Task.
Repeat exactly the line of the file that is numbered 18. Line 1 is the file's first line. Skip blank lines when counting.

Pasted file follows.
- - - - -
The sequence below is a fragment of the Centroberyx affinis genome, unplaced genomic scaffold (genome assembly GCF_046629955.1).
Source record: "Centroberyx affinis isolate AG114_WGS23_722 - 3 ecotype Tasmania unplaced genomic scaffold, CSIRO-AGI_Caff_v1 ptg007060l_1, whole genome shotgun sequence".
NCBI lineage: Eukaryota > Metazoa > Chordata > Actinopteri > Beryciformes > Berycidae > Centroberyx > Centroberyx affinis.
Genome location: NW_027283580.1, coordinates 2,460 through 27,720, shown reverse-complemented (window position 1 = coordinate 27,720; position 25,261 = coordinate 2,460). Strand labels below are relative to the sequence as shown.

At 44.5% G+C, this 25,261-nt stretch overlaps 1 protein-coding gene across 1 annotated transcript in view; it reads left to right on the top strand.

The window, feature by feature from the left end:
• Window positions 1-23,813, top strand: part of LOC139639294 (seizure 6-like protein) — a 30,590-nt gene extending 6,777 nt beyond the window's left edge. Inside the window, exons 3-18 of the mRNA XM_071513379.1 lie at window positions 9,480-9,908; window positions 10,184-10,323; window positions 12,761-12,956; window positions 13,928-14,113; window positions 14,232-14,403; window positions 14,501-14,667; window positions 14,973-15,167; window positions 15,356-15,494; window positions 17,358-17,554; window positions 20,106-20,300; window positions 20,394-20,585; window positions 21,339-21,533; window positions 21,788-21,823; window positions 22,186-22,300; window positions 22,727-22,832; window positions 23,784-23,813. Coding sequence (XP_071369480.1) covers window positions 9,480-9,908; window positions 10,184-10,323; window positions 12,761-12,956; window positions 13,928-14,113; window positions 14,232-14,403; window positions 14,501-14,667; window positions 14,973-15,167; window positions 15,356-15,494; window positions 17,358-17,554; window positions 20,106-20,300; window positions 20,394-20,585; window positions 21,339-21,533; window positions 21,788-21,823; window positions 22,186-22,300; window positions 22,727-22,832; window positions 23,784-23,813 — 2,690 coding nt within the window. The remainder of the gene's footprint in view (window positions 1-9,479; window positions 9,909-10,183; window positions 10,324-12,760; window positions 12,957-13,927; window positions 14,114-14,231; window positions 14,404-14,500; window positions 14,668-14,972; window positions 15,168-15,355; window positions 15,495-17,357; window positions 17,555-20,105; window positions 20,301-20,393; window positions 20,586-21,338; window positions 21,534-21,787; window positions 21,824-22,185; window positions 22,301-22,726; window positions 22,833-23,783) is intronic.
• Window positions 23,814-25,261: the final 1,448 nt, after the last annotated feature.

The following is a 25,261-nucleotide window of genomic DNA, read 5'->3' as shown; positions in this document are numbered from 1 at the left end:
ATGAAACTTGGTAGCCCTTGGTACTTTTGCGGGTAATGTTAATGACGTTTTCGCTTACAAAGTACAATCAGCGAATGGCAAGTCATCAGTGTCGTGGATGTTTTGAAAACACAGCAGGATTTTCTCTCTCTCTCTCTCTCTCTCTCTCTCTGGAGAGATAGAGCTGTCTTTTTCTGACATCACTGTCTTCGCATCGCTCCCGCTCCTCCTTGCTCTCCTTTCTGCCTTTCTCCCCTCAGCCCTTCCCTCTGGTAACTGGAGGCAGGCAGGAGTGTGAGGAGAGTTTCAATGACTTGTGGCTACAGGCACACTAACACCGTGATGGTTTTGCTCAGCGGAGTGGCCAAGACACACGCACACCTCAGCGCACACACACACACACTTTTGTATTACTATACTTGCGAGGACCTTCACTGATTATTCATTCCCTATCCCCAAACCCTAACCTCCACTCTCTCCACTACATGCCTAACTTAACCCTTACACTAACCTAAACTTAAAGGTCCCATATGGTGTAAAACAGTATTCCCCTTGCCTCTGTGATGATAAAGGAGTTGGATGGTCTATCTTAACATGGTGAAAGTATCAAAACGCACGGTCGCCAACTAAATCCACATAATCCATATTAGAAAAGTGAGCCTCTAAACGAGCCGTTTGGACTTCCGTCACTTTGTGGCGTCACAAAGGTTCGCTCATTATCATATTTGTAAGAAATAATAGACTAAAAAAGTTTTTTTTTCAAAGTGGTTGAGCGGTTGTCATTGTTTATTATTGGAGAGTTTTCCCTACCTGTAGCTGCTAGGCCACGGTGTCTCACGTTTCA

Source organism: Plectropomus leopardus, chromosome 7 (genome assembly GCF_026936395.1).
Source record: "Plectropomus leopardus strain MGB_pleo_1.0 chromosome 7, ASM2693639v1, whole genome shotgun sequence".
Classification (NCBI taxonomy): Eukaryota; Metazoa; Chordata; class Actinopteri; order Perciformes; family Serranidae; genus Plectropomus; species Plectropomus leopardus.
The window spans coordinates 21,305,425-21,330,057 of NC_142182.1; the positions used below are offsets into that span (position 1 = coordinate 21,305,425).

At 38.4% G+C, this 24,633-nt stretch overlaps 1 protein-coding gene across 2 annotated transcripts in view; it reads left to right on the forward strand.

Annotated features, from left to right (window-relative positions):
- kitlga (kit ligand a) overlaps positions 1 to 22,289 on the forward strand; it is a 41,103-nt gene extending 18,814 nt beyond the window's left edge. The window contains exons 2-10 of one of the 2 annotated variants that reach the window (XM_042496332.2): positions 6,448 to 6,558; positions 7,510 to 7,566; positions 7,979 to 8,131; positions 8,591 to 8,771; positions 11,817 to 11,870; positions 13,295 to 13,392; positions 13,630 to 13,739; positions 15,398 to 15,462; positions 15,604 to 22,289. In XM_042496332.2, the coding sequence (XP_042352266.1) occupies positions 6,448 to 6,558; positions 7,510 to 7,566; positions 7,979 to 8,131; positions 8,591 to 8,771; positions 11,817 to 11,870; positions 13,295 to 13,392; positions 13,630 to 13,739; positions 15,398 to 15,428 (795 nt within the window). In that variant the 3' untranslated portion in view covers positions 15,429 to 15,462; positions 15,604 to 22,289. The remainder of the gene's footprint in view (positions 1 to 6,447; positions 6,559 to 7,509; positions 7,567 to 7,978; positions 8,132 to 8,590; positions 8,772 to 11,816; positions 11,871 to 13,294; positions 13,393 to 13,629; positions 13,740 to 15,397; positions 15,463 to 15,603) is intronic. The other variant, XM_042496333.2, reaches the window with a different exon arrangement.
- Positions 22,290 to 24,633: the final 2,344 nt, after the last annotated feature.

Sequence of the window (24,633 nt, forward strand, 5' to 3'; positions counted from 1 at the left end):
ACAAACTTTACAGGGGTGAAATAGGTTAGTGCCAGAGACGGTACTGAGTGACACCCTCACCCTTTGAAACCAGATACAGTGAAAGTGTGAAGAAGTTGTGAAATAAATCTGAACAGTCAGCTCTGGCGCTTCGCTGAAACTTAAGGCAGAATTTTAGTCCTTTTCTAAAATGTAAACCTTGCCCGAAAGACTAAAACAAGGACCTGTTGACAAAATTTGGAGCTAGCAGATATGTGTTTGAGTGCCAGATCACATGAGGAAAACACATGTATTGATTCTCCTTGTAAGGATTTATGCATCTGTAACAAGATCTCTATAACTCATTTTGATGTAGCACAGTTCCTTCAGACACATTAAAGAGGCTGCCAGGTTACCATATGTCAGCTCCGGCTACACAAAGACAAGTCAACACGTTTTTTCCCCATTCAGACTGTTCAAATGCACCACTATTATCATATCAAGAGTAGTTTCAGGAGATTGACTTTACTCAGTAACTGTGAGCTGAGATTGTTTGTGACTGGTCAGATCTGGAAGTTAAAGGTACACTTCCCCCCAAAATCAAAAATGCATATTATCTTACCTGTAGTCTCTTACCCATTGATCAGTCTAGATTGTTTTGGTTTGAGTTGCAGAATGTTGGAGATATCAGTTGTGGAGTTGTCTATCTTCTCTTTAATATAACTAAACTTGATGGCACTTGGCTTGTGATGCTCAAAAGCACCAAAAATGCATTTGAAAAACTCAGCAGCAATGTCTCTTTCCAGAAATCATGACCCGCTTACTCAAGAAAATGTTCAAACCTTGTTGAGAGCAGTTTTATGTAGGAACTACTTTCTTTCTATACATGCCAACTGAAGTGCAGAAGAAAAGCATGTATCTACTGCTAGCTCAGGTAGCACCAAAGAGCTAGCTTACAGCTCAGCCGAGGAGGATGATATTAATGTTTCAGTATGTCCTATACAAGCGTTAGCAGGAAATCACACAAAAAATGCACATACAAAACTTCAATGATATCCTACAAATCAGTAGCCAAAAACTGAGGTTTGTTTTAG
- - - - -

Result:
- Positions 22,290 to 24,633: the final 2,344 nt, after the last annotated feature.